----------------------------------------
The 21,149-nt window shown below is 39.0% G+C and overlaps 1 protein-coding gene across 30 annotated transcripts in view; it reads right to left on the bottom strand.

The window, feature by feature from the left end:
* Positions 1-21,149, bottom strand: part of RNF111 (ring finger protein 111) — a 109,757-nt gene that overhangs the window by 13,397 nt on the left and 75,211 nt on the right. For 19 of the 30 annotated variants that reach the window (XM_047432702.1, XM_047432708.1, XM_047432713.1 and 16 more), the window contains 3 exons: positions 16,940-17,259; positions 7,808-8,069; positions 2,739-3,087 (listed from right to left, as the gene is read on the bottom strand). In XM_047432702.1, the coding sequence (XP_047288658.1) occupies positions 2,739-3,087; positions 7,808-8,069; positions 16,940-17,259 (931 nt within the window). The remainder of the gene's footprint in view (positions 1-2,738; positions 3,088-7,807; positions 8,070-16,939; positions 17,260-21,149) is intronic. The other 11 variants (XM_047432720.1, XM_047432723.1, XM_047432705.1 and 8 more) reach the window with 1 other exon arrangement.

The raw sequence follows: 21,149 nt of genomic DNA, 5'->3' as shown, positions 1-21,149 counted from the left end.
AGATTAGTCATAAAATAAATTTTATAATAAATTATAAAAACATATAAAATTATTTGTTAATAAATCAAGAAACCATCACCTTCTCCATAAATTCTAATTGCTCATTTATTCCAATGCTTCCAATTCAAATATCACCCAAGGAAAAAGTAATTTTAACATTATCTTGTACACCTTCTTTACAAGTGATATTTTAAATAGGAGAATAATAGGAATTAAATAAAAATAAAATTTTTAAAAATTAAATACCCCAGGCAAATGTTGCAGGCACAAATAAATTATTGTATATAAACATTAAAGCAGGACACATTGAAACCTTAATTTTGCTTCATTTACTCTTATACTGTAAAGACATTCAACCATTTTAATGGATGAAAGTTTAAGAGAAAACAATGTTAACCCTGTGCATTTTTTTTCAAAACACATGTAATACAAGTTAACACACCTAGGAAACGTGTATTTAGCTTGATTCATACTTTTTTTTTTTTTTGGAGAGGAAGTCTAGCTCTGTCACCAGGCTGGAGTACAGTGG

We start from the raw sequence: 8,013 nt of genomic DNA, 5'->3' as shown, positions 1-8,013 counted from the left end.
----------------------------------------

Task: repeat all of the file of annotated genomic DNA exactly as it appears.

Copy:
The 21,149-nt window shown below is 39.0% G+C and overlaps 1 protein-coding gene across 30 annotated transcripts in view; it reads right to left on the bottom strand.

The window, feature by feature from the left end:
* Positions 1-21,149, bottom strand: part of RNF111 (ring finger protein 111) — a 109,757-nt gene that overhangs the window by 13,397 nt on the left and 75,211 nt on the right. For 19 of the 30 annotated variants that reach the window (XM_047432702.1, XM_047432708.1, XM_047432713.1 and 16 more), the window contains 3 exons: positions 16,940-17,259; positions 7,808-8,069; positions 2,739-3,087 (listed from right to left, as the gene is read on the bottom strand). In XM_047432702.1, the coding sequence (XP_047288658.1) occupies positions 2,739-3,087; positions 7,808-8,069; positions 16,940-17,259 (931 nt within the window). The remainder of the gene's footprint in view (positions 1-2,738; positions 3,088-7,807; positions 8,070-16,939; positions 17,260-21,149) is intronic. The other 11 variants (XM_047432720.1, XM_047432723.1, XM_047432705.1 and 8 more) reach the window with 1 other exon arrangement.

The raw sequence follows: 21,149 nt of genomic DNA, 5'->3' as shown, positions 1-21,149 counted from the left end.
AGATTAGTCATAAAATAAATTTTATAATAAATTATAAAAACATATAAAATTATTTGTTAATAAATCAAGAAACCATCACCTTCTCCATAAATTCTAATTGCTCATTTATTCCAATGCTTCCAATTCAAATATCACCCAAGGAAAAAGTAATTTTAACATTATCTTGTACACCTTCTTTACAAGTGATATTTTAAATAGGAGAATAATAGGAATTAAATAAAAATAAAATTTTTAAAAATTAAATACCCCAGGCAAATGTTGCAGGCACAAATAAATTATTGTATATAAACATTAAAGCAGGACACATTGAAACCTTAATTTTGCTTCATTTACTCTTATACTGTAAAGACATTCAACCATTTTAATGGATGAAAGTTTAAGAGAAAACAATGTTAACCCTGTGCATTTTTTTTCAAAACACATGTAATACAAGTTAACACACCTAGGAAACGTGTATTTAGCTTGATTCATACTTTTTTTTTTTTTTGGAGAGGAAGTCTAGCTCTGTCACCAGGCTGGAGTACAGTGG

We start from the raw sequence: 8,013 nt of genomic DNA, 5'->3' as shown, positions 1-8,013 counted from the left end.